If you’re a marketer or project manager responsible for delivering awesome digital products, you’ll ‘get’ the importance of user experience. Yet, while digital projects can frequently start out with a strong user-centric mantra; somewhere, somehow the UX element can get stripped back. Sometimes this happens instantly as a result of a single decision, sometimes it just gradually diminishes throughout the process, either way the results can be detrimental to a project’s full potential.

In this article, we identify some of these common scenarios, explain why it’s vital they’re managed properly, and show you how to get your user-centric project back on track.

Have any of the following thoughts about UX crossed your mind, or have you heard any of these comments from internal stakeholders?

At the briefing stage:

  1. “We want to have UX in the project but don’t want to / can’t afford to invest in user research”.  

Research and feedback from actual, real users is the most valuable investment you can ever make. While statistics can tell you what is happening or stakeholders can give their (subjective) opinion on why things are happening, the only true way of getting into the heads of your users is to ask them.  

While extensive one-to-one interviews or focus groups with each and every user type might be the perfect scenario, this isn’t always possible. However that shouldn’t mean that no insight is gathered. Focus on the key user groups and look at efficient ways to collect the research, that’s so much better than having no first hand information at all. As a minimum, remote interviews using video conferencing and screen sharing or user feedback via online surveys can be a cost effective way of learning the needs, wants, frustrations and expectations of your users if budget is a problem.

It is worth remembering that investing in research at the early stages of the project can actually save money down the line. Anticipating issues and avoiding problems is better than trying to retro-fix issues to make things right. However, it is also important to remember that gaining feedback from users is a valuable asset that should be part of an ongoing process to maintain continuous improvement even after launch.

2. “We want to have UX in the project but don’t have the time to run user research”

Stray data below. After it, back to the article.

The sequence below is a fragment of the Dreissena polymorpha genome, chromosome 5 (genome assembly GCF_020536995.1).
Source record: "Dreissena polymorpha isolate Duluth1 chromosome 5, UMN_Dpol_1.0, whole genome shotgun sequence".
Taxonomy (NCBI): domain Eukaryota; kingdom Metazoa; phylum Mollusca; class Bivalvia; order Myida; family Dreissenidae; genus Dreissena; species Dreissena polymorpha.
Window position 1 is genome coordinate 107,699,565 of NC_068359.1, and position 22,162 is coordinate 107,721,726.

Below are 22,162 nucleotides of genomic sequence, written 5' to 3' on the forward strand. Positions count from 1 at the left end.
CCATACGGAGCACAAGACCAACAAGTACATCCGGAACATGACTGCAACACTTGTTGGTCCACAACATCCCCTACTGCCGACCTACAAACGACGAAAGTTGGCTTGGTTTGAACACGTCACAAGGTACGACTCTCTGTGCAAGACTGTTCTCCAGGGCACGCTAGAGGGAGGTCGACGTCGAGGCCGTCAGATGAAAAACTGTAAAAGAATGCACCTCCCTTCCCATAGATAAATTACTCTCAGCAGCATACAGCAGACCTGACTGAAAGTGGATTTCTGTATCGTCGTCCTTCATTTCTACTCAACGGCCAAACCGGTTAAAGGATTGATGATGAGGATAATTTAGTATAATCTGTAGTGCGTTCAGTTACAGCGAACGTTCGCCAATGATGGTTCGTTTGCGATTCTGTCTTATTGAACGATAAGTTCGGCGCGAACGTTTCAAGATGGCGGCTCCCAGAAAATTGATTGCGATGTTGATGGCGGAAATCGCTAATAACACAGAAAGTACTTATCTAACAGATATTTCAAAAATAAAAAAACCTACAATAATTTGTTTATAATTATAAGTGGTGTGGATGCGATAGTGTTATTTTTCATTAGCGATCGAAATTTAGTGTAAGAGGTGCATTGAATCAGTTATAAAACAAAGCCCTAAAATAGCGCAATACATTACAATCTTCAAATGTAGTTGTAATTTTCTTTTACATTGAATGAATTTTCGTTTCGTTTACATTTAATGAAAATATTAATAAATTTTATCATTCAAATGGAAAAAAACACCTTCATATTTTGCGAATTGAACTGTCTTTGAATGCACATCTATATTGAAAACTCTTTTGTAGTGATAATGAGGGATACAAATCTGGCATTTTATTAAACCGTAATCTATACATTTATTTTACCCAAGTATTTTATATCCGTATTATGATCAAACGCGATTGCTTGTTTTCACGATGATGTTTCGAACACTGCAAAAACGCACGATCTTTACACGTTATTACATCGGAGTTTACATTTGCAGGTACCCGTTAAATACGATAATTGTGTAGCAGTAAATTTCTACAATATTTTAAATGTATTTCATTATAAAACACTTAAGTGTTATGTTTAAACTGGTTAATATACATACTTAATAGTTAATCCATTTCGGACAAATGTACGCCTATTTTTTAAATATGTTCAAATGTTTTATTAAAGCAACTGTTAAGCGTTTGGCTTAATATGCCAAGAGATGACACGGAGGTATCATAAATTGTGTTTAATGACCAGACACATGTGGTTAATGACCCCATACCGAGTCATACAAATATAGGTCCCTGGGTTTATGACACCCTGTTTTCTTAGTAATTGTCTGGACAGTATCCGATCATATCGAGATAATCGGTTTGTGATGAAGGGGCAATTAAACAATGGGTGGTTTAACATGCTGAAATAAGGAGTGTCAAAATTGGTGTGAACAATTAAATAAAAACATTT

Similar to a ‘lack of budget’, a ‘lack of time’ is another false economy. Investing in UX research can help you identify and prioritise the parts that need fixing first. Making changes during or after the development stage can be both time consuming and costly. Ensuring that the end product is designed and built ‘right first time’ based on actual insight rather than assumptions is the quickest way to achieve a truly successful launch.

3.“We’ll do some UX by redesigning the User Interface (UI)”

The difference between UX and UI design is one of the most common misconceptions about the discipline. While UI design is one of the many tools that are used within the User Experience discipline, UI focuses on how the interface looks, the colours used, placement of text, images, buttons and menus which may improve the users’ experience.

UX is a much broader discipline concerned with the overall users’ experience. It considers the processes that the user goes through to get their task done, the sequence of actions they take, their emotional and sensory responses during their journey, and the final and lasting impressions of the interaction.

The research and insights are used to develop the UX designed wireframes, these then feed into the UI design stage. Whilst you might see some improvements by just redesigning an interface based on best practice, the only way to see the very best results is by investing in research and insights.

At the design and development stage:

4. “The UX recommendations will compromise the aesthetic design”

A good designer knows their job is about solving problems, just like a UX specialist, they too should want to make the online experience easy and intuitive. As Steve jobs once said, good design is about how something works, not just what it looks like.  If professional UX recommendations aren’t being implemented because they impact on a beautiful design, then it’s time to revisit and re-communicate your objectives to your designer and restate the key actions you want people to take when interacting with your product.